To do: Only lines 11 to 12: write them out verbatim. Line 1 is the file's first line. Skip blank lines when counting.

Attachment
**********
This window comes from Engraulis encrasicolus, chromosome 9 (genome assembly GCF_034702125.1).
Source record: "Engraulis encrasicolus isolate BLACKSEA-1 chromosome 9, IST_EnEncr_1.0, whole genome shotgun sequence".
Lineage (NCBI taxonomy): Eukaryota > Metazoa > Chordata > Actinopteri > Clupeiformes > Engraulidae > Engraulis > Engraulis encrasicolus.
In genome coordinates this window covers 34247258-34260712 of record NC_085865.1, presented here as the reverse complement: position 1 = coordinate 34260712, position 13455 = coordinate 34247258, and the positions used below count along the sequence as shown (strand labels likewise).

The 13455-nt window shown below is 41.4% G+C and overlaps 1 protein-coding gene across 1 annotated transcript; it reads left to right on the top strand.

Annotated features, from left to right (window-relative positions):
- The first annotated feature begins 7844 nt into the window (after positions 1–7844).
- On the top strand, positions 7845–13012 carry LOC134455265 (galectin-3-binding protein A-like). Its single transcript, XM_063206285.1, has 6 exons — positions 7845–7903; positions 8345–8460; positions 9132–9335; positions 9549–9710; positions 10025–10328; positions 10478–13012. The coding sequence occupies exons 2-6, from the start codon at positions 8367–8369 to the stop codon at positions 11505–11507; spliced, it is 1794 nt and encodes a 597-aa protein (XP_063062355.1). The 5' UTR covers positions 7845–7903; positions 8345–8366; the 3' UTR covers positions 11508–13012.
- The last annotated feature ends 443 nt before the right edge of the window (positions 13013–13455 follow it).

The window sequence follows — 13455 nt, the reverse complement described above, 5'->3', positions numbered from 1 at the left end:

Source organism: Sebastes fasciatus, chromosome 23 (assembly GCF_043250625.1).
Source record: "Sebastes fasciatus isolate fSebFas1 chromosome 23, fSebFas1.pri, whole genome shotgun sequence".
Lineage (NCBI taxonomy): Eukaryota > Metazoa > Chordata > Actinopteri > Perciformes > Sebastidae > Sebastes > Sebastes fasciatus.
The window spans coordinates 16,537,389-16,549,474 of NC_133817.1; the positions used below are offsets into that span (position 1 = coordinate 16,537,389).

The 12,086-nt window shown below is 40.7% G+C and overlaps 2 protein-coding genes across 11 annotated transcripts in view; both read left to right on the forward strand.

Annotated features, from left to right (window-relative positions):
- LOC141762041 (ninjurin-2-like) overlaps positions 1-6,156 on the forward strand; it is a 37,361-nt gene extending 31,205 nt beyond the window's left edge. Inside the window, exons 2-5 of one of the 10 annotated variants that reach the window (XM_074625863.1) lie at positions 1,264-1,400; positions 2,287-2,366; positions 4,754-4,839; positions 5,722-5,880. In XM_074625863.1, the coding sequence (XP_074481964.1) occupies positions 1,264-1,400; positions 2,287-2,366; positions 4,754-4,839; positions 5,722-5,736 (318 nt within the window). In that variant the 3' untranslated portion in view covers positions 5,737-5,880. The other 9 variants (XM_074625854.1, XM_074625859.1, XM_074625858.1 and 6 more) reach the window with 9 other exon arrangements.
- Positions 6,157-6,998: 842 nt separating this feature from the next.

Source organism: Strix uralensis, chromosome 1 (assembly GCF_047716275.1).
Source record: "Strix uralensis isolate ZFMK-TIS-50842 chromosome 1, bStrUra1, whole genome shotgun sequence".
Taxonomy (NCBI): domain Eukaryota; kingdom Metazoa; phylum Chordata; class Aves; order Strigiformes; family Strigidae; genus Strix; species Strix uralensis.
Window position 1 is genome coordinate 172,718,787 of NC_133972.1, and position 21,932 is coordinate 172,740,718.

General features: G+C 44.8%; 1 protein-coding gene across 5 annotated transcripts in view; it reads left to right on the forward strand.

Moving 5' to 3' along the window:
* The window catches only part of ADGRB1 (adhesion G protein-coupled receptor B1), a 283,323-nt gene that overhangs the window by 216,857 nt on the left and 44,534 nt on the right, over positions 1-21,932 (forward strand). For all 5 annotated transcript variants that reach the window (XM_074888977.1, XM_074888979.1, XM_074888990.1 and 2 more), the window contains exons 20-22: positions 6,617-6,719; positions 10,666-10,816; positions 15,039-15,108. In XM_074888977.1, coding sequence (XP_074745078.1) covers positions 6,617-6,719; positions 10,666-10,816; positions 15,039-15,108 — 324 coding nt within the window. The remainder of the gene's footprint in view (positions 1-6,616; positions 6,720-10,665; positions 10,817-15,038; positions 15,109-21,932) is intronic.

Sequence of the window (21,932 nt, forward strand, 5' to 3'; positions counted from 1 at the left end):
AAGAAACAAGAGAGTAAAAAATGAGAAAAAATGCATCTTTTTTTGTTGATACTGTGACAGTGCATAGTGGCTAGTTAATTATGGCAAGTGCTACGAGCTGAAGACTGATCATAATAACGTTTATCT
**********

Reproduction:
Source organism: Sebastes fasciatus, chromosome 23 (assembly GCF_043250625.1).
Source record: "Sebastes fasciatus isolate fSebFas1 chromosome 23, fSebFas1.pri, whole genome shotgun sequence".